By Michael Wilmar & Aaron Kleven
On June 17, 2010, the Supreme Court unanimously ruled that the State of Florida did not infringe on private property interests by engaging in a beach preservation effort. But though the participating justices agreed on the decision (Justice Stevens did not participate), they disagreed sharply on a point of constitutional law underlying the complaint.
The decision in Stop the Beach Renourishment, Inc v. Florida Department of Environmental Protection et al., revolved around Florida shoreline property owners’ title to land above the mean high water line, which establishes the seaward border of shoreline property in Florida. The complaint arose from a Florida statutory program to restore eroded beaches. The Department of Environmental Protection added material to extend the beach and created a plan to continue replenishing the material in order to preserve the beach. The State of Florida contended that under Florida statutory and common law, the acquisition of title by shoreline owners to what are called accretions applies only when the mean high water line gradually recedes naturally over time. If it recedes suddenly, an event known as an avulsion, then the property line remains at the previous mean high water line. The newly exposed upland seaward of this line continues to belong to the State. When this happens, shoreline or "littoral" property owners do not acquire title either to the newly created upland or to subsequent accretions to the newly created upland.
Under the Florida statute authorizing the restoration, the man-made “avulsions” created by beach replenishment were treated the same as their natural counterparts. As with natural avulsions, the property line stayed at the previous mean high water line. The State thus contended that it owned the newly exposed upland that lay between the seaward border of the private property and the new mean high water line. The State further contended that, as a further consequence, the littoral property owners also did not obtain title to the accretions to the upland created as a result of the avulsion.
A group of property owners objected. In their view, title to accretions was part of their property interest in the land, and Florida’s action amounted to an unconstitutional taking. The property owners argued the case to the Florida Supreme Court. When the Florida high court ruled against them, they brought the case before the U.S. Supreme Court, and argued that the actions of the Florida Court constituted a "judicial taking."
Ultimately, the Supreme Court concluded that there could be no taking unless the petitioner could show that, before the Florida Supreme Court’s decision, littoral property owners had rights to further accretions and contact with the water under Florida law that were superior to the State’s right to fill in its submerged land. The Court determined that the Florida court’s decision was consistent with background principles of the State’s property law, and therefore the necessary showing could not be made in this case.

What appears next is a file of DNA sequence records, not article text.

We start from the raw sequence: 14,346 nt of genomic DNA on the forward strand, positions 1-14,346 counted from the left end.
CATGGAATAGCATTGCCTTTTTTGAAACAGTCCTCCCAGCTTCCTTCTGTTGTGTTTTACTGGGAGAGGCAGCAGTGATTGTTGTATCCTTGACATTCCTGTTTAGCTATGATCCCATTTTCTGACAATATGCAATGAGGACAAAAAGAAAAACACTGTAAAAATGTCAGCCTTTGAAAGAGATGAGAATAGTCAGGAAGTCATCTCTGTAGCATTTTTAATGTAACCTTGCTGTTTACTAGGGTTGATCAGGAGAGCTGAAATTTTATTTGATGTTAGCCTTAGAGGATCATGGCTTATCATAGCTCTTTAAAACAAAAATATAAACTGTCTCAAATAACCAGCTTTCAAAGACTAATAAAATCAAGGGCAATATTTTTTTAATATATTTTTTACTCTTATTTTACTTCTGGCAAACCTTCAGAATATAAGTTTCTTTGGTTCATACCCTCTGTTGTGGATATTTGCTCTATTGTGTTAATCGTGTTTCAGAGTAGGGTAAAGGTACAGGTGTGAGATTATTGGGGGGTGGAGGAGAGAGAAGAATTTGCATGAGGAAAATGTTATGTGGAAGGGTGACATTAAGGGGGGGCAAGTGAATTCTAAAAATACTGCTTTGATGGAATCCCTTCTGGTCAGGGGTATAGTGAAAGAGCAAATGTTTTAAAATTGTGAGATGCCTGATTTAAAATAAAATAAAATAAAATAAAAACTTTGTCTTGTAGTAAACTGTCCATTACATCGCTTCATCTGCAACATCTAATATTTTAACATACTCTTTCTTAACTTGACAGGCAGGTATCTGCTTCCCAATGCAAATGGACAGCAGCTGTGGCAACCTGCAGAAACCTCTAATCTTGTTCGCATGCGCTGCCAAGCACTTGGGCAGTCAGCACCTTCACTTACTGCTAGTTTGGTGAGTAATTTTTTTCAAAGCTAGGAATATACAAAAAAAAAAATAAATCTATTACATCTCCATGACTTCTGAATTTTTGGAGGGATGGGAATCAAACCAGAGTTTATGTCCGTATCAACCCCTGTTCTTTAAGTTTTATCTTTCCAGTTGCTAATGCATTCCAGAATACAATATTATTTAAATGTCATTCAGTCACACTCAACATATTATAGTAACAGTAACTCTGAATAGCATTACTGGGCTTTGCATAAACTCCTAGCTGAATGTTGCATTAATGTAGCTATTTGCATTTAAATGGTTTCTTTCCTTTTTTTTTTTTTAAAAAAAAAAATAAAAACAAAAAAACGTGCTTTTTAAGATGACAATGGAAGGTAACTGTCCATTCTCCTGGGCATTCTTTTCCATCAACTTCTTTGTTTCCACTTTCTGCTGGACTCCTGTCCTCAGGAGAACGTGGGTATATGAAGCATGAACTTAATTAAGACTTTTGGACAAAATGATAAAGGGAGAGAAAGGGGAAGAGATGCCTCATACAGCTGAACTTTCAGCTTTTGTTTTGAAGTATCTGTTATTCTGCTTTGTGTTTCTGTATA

Nevertheless, the circumstances of the case engendered a lively debate between the plurality and the other justices over the issue of whether there could be a “judicial taking” under the Court’s takings jurisprudence. Takings — when the government seizes private property, either by literally taking it for public use, or by acting to destroy part of its value — are a well established concept in property law, but the legislative branch is usually the culprit. The idea that judicial action might also amount to a taking is somewhat novel. But a plurality of the Court, led by Justice Scalia, saw merit in the concept, and opined that judicial takings do indeed exist.
This matter proved more divisive for the court than the actual holding in the case. While all the participating justices agreed that the actions of the State of Florida had not constituted a taking, Justice Scalia could not rally a majority around the concept of judicial taking. His lengthy opinion, joined by Chief Justice Roberts, and Justices Thomas and Alito, makes short work of the Florida matter, but goes on to challenge, point by point, the reservations expressed in the two concurring opinions.
The concurrences, one by Justice Kennedy and joined by Justice Sotomayor, and one by Justice Breyer, joined by Justice Ginsberg, reached the same conclusion as the Scalia plurality on the Florida matter, but differed on the need to establish whether there was a need to decide if there is such a thing as a judicial taking.
Justice Kennedy seemed concerned that establishing the concept of judicial taking would do more to validate such behavior than discourage it, since takings are actually allowed under the Constitution, so long as the property owner receives just compensation. And Justice Breyer defended himself against a harsh attack from Scalia that compared his reasoning with the age old question, “How much wood would a woodchuck chuck if a woodchuck could chuck wood?” This comparison arose from Justice Scalia’s incredulous objection to Justice Breyer’s willingness to declare that the Florida Court did not commit a judicial taking, without feeling the need to define what a judicial taking is, or even confirm that such a thing existed. Justice Breyer responded that the Court had a long tradition of settling only the matter at hand while leaving some of the underlying questions for later.
The "Stop the Beach" decision establishes that, under Florida law, the State’s action to restore and replenish its beaches could not constitute a taking under the Fifth Amendment because it did not deprive littoral property owners of accretion rights or any other property rights recognized under background principles of Florida law. As for judicial takings, without a majority on this issue, this question — along with that of how much wood a woodchuck might chuck — is left for another day.